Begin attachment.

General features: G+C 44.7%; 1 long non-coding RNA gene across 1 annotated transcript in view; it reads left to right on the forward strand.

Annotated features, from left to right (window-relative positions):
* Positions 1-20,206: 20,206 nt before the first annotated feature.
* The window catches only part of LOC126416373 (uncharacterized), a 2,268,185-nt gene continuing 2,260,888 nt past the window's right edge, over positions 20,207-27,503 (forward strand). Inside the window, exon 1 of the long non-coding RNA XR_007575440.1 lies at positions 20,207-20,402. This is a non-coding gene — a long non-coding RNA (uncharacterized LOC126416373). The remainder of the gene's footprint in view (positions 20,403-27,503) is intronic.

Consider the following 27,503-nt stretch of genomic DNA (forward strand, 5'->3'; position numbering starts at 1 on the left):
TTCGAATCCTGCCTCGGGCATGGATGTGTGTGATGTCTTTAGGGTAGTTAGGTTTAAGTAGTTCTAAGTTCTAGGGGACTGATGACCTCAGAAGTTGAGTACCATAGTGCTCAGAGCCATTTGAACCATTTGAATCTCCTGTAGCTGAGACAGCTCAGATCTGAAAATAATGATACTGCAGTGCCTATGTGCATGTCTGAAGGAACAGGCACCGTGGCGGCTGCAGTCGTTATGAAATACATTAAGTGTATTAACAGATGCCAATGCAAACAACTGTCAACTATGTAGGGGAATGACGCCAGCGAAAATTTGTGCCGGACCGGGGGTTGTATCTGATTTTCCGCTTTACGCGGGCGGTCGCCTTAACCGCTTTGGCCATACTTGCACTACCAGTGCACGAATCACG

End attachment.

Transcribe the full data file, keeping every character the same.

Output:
General features: G+C 44.7%; 1 long non-coding RNA gene across 1 annotated transcript in view; it reads left to right on the forward strand.

Annotated features, from left to right (window-relative positions):
* Positions 1-20,206: 20,206 nt before the first annotated feature.
* The window catches only part of LOC126416373 (uncharacterized), a 2,268,185-nt gene continuing 2,260,888 nt past the window's right edge, over positions 20,207-27,503 (forward strand). Inside the window, exon 1 of the long non-coding RNA XR_007575440.1 lies at positions 20,207-20,402. This is a non-coding gene — a long non-coding RNA (uncharacterized LOC126416373). The remainder of the gene's footprint in view (positions 20,403-27,503) is intronic.

Consider the following 27,503-nt stretch of genomic DNA (forward strand, 5'->3'; position numbering starts at 1 on the left):
TTCGAATCCTGCCTCGGGCATGGATGTGTGTGATGTCTTTAGGGTAGTTAGGTTTAAGTAGTTCTAAGTTCTAGGGGACTGATGACCTCAGAAGTTGAGTACCATAGTGCTCAGAGCCATTTGAACCATTTGAATCTCCTGTAGCTGAGACAGCTCAGATCTGAAAATAATGATACTGCAGTGCCTATGTGCATGTCTGAAGGAACAGGCACCGTGGCGGCTGCAGTCGTTATGAAATACATTAAGTGTATTAACAGATGCCAATGCAAACAACTGTCAACTATGTAGGGGAATGACGCCAGCGAAAATTTGTGCCGGACCGGGGGTTGTATCTGATTTTCCGCTTTACGCGGGCGGTCGCCTTAACCGCTTTGGCCATACTTGCACTACCAGTGCACGAATCACG